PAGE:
All that said, this makes me particularly glad that the NYT is featuring a series of columns by Barbara Ehrenreich, who has a lengthy track record of excellent reporting and writing on the poor. In fact, her first column in the series, which Sean blogged, offered a more eloquent and detailed argument of what I just outlined above. The second in the series focused on those who have been pushed into poverty by the recession and shows how they cope. Today’s third article focuses on the increased criminality of poverty, and I’ve excerpted some of it below the fold. (more…)

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Via Mark Thoma, a post over at Twenty-Cent Paradigms has saved me some time, rounding up some discussion at The Economist and FT about the state of macroeconomics. Go read it. I want to bump up one specific point that was discussed there, which Mark Thoma made in his contribution at The Economist. Thoma wrote,

But we have to ask the right questions before we can build the right models. The problem wasn’t the tools that macroeconomists use, it was the questions that we asked.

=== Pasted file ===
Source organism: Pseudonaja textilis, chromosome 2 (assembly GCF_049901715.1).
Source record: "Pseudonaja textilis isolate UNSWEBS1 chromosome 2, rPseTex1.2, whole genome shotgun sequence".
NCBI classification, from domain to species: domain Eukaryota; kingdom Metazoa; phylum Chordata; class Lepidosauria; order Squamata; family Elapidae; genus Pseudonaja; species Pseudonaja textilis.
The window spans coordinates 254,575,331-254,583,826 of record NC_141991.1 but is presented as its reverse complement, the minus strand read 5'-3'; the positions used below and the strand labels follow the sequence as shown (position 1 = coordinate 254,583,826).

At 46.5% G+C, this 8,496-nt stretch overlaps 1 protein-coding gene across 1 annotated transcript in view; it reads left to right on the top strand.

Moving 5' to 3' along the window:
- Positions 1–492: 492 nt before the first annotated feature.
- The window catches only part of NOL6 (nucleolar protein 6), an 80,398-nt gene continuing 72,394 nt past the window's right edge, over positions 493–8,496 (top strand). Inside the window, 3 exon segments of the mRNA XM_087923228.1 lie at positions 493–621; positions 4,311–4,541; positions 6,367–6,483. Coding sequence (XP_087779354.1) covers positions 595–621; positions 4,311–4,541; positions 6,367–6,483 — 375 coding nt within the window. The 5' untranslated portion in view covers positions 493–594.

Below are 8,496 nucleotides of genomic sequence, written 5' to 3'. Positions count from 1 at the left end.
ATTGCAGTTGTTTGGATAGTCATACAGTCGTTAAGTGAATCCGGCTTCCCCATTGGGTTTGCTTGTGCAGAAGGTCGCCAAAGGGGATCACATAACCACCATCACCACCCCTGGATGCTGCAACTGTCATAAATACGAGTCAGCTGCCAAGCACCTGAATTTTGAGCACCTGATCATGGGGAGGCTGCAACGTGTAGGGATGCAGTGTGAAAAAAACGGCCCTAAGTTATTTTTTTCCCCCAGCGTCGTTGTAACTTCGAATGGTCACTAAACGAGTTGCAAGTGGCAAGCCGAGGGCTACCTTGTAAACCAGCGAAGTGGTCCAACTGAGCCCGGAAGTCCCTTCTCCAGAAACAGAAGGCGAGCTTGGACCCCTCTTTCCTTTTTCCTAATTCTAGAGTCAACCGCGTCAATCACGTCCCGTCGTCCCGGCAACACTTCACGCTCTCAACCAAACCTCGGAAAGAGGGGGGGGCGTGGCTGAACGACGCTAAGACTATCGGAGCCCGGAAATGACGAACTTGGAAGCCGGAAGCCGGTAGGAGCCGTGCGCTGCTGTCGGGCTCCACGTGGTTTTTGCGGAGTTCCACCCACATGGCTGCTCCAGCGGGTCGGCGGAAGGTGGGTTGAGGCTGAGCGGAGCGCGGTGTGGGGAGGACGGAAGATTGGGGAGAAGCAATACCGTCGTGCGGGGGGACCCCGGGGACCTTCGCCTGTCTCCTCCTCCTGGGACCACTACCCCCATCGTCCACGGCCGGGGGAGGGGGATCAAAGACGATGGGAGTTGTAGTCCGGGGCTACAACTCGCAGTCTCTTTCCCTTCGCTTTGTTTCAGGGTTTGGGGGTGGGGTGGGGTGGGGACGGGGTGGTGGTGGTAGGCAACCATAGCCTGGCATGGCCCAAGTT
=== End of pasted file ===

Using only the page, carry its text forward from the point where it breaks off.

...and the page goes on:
I assume by tools he is referring to empirical regression analysis, etc., as opposed to assumptions like utility maximization (or representative agents), in which case this point is right on. Speaking of representative agents, Thoma also posted a speech given by Robert Solow in 2003 (who I am coming to realize is much more prescient than Robert Lucas). Solow said, in part,

What is needed for a better macroeconomics? My crude caricature of the Ramsey-based model suggests some of the gross implausibilities that need to be eliminated. The clearest candidate is the representative agent. Heterogeneity is the essence of a modern economy.

Indeed. The problem, of course, is that makes it much harder to model.

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Rick Wolff in MRZine on the vapidity of government intervention in capitalist crises: